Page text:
On one hand ‘modern and scientific’ ways can be interpreted as encouraging intensive factory farming, on the other ‘prohibition of slaughter’ rules it out.
Food choice, property rights clash against status of cow
The food choice argument is particularly strong. If I want to eat beef and I have a willing supply chain traceable all the way back to the dairy farmer – why should the state intervene? Does the owner of the cattle not have property rights over his cattle? In my view, the issue is different. It is not about what humans consume but about granting an elevated legal status to the cow family. Understandably this does not fit in with our understanding of western liberal democratic values. How can a majority community nominate one species, its favourite species, for special protection ? Does this not interfere with the minority communities freedom to not pay any such respect to that species – especially when they are accustomed to eating it? The counter question is ; In a democracy does the majority have the right to preserve its culture?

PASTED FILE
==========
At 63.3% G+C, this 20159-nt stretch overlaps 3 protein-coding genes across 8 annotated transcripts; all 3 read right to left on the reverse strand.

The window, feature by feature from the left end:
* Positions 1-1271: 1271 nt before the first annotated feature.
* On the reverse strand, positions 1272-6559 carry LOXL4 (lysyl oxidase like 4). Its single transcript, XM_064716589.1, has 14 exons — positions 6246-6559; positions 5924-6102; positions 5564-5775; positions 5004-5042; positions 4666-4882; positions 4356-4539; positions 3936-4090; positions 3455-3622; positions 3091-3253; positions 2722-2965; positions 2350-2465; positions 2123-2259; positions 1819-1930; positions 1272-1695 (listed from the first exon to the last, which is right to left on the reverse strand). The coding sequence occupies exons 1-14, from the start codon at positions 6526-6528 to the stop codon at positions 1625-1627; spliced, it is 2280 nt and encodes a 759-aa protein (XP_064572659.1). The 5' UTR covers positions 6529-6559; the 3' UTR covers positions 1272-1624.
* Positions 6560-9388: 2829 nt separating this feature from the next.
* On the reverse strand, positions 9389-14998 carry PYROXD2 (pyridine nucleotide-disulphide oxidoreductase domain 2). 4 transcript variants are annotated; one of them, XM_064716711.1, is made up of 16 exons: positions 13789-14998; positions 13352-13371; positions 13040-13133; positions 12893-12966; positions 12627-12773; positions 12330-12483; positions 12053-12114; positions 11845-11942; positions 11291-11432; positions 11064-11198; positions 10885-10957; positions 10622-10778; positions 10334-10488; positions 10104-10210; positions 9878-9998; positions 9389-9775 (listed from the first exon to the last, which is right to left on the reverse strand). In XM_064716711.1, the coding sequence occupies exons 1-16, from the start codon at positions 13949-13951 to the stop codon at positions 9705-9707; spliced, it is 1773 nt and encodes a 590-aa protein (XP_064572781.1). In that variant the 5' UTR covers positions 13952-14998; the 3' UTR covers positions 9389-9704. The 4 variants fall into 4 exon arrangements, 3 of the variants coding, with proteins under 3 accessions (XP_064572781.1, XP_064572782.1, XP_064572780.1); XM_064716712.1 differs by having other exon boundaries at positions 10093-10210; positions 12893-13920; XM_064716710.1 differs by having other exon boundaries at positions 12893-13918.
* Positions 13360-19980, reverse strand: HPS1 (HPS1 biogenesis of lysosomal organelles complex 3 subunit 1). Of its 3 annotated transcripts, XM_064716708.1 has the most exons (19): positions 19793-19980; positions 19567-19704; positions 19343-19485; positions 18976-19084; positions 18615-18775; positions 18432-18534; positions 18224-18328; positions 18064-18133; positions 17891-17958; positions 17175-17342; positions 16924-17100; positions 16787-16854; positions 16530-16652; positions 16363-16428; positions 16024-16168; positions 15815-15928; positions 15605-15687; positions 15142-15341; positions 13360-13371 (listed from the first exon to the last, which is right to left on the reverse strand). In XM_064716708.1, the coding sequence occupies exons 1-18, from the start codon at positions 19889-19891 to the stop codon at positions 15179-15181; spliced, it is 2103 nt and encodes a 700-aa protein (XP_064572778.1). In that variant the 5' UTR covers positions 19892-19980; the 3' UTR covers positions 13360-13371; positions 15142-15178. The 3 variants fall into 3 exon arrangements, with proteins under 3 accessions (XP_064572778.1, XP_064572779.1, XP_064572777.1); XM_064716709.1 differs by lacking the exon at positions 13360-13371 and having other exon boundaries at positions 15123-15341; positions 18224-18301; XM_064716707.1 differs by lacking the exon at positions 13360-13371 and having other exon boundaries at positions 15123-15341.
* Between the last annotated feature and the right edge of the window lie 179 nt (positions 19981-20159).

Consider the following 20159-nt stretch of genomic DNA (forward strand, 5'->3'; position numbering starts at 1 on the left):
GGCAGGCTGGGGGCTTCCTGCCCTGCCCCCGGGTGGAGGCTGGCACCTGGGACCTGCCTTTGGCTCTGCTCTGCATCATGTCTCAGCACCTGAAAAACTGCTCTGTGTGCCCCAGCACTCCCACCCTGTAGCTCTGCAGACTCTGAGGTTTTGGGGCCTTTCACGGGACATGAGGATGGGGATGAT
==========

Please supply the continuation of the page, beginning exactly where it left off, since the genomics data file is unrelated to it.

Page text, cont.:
This is a hard problem and I would leave to to the likes of Pratap Bhanu Mehta to address it. I would say that eating an animal of your choice has never been a fundamental right anywhere. There are multiple types of protections offered to various endangered species, companion animals, young and immature animals, animals not raised for food purposes, and so forth. Granted that cows are not an endangered species, but that only means you have just agreed to the principle of restricting your food choice. As Salman Khan would argue with great effect. Why have a prohibition on eating an older Black Buck incapable of reproducing ? Arguably eliminating the older black buck stock, you make more scarce forest grazing land available to the younger more fertile herd. The elevated status of the cow is along similar but not identical arguments. One is elevated for conservation purposes another for cultural purposes.